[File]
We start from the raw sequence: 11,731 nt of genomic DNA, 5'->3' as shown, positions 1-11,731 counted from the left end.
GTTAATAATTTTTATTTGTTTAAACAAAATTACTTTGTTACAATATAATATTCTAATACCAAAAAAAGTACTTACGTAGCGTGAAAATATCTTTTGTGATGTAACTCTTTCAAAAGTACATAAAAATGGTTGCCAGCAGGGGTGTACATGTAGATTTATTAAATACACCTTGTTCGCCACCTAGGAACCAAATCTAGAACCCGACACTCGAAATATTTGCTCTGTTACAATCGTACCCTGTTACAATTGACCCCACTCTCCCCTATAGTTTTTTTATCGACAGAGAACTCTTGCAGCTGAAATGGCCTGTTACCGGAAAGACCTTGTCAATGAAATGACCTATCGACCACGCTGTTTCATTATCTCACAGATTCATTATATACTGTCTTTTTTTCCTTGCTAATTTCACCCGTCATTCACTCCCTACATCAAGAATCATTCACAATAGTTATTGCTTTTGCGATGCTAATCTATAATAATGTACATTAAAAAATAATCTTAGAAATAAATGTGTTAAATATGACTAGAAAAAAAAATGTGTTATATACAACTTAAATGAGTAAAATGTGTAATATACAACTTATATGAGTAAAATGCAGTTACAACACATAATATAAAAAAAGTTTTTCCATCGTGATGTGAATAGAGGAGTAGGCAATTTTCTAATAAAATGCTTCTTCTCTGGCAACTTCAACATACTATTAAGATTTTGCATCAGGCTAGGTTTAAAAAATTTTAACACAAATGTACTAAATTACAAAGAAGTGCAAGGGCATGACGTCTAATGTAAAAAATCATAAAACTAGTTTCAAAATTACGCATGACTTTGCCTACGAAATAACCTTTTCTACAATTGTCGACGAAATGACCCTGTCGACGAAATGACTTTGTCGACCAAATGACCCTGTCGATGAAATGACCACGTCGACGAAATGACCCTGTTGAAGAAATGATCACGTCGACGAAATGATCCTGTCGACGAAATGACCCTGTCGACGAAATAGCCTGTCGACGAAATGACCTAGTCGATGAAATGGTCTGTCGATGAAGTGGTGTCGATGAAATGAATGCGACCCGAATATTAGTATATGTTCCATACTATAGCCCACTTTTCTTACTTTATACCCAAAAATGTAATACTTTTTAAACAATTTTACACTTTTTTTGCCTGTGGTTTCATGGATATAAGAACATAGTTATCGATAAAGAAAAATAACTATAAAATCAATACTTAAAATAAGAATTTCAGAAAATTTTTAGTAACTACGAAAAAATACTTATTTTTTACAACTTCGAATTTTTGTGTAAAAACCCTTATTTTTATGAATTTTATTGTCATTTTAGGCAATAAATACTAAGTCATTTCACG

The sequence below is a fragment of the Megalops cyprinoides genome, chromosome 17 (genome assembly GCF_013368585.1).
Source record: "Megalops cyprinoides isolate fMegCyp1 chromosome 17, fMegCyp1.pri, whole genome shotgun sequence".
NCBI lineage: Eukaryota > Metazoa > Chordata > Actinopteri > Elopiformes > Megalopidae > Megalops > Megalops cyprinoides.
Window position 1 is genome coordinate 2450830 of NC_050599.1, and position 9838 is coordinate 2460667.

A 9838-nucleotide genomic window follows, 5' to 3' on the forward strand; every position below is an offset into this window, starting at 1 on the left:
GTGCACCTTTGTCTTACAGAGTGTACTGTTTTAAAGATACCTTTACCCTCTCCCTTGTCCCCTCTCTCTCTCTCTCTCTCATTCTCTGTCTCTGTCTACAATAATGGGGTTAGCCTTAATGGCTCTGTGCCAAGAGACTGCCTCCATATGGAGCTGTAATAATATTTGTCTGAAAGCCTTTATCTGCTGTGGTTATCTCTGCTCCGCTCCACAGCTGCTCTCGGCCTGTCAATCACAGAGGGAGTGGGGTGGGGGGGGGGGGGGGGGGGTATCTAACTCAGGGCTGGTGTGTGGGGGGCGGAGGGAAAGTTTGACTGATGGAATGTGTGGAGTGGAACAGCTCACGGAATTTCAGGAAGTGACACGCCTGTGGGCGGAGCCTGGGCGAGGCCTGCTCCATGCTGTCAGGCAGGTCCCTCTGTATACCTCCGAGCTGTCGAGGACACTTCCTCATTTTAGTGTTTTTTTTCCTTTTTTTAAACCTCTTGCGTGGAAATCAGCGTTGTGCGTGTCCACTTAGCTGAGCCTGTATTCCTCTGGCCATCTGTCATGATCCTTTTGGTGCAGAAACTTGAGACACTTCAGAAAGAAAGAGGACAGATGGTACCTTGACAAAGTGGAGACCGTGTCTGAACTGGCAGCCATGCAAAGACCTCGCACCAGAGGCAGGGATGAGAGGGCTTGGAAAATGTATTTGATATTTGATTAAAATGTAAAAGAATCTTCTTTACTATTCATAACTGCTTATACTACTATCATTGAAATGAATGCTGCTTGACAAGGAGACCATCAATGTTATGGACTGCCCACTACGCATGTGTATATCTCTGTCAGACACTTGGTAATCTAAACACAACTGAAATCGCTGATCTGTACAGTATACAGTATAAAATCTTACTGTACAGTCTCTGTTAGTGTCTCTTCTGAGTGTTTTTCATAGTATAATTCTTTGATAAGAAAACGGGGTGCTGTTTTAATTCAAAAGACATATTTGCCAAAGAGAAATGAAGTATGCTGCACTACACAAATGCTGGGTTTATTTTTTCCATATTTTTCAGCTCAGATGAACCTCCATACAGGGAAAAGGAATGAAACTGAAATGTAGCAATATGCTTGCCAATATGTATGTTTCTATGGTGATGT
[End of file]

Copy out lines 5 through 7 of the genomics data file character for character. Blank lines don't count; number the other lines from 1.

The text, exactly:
NCBI lineage: Eukaryota > Metazoa > Chordata > Actinopteri > Elopiformes > Megalopidae > Megalops > Megalops cyprinoides.
Window position 1 is genome coordinate 2450830 of NC_050599.1, and position 9838 is coordinate 2460667.

A 9838-nucleotide genomic window follows, 5' to 3' on the forward strand; every position below is an offset into this window, starting at 1 on the left: